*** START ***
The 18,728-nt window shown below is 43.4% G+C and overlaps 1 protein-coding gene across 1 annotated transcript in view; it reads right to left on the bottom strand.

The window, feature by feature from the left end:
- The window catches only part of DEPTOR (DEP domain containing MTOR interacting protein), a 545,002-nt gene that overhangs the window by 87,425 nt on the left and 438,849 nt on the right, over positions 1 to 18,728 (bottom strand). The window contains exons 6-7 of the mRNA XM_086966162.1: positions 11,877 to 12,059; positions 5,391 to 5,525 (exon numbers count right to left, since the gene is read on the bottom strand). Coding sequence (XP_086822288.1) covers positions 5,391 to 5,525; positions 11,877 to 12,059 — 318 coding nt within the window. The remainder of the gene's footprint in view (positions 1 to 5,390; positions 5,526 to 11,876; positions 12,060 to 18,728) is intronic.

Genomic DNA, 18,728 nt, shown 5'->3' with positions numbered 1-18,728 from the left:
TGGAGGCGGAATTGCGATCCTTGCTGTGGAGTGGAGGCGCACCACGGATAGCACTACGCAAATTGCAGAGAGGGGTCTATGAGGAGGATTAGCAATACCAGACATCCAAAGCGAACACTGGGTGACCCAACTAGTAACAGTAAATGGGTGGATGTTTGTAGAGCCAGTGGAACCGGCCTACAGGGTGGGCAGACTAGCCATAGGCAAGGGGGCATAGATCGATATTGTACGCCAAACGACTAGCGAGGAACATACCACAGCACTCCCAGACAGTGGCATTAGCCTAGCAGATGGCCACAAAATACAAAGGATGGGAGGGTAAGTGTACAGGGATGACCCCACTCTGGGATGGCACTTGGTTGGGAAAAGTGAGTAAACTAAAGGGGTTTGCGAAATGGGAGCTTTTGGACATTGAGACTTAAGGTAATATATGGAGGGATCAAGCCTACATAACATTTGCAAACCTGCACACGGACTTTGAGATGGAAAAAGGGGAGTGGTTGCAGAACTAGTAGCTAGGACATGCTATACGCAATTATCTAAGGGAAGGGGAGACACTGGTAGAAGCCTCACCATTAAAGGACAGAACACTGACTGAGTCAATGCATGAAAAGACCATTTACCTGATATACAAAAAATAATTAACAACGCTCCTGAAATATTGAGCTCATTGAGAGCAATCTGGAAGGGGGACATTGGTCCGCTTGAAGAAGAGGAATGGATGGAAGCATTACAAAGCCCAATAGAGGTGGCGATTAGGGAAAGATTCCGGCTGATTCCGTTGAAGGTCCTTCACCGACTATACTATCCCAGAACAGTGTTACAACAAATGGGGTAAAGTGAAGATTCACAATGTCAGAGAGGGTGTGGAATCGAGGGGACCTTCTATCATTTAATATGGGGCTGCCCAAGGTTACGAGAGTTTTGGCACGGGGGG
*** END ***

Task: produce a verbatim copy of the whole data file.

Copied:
The 18,728-nt window shown below is 43.4% G+C and overlaps 1 protein-coding gene across 1 annotated transcript in view; it reads right to left on the bottom strand.

The window, feature by feature from the left end:
- The window catches only part of DEPTOR (DEP domain containing MTOR interacting protein), a 545,002-nt gene that overhangs the window by 87,425 nt on the left and 438,849 nt on the right, over positions 1 to 18,728 (bottom strand). The window contains exons 6-7 of the mRNA XM_086966162.1: positions 11,877 to 12,059; positions 5,391 to 5,525 (exon numbers count right to left, since the gene is read on the bottom strand). Coding sequence (XP_086822288.1) covers positions 5,391 to 5,525; positions 11,877 to 12,059 — 318 coding nt within the window. The remainder of the gene's footprint in view (positions 1 to 5,390; positions 5,526 to 11,876; positions 12,060 to 18,728) is intronic.

Genomic DNA, 18,728 nt, shown 5'->3' with positions numbered 1-18,728 from the left:
TGGAGGCGGAATTGCGATCCTTGCTGTGGAGTGGAGGCGCACCACGGATAGCACTACGCAAATTGCAGAGAGGGGTCTATGAGGAGGATTAGCAATACCAGACATCCAAAGCGAACACTGGGTGACCCAACTAGTAACAGTAAATGGGTGGATGTTTGTAGAGCCAGTGGAACCGGCCTACAGGGTGGGCAGACTAGCCATAGGCAAGGGGGCATAGATCGATATTGTACGCCAAACGACTAGCGAGGAACATACCACAGCACTCCCAGACAGTGGCATTAGCCTAGCAGATGGCCACAAAATACAAAGGATGGGAGGGTAAGTGTACAGGGATGACCCCACTCTGGGATGGCACTTGGTTGGGAAAAGTGAGTAAACTAAAGGGGTTTGCGAAATGGGAGCTTTTGGACATTGAGACTTAAGGTAATATATGGAGGGATCAAGCCTACATAACATTTGCAAACCTGCACACGGACTTTGAGATGGAAAAAGGGGAGTGGTTGCAGAACTAGTAGCTAGGACATGCTATACGCAATTATCTAAGGGAAGGGGAGACACTGGTAGAAGCCTCACCATTAAAGGACAGAACACTGACTGAGTCAATGCATGAAAAGACCATTTACCTGATATACAAAAAATAATTAACAACGCTCCTGAAATATTGAGCTCATTGAGAGCAATCTGGAAGGGGGACATTGGTCCGCTTGAAGAAGAGGAATGGATGGAAGCATTACAAAGCCCAATAGAGGTGGCGATTAGGGAAAGATTCCGGCTGATTCCGTTGAAGGTCCTTCACCGACTATACTATCCCAGAACAGTGTTACAACAAATGGGGTAAAGTGAAGATTCACAATGTCAGAGAGGGTGTGGAATCGAGGGGACCTTCTATCATTTAATATGGGGCTGCCCAAGGTTACGAGAGTTTTGGCACGGGGGG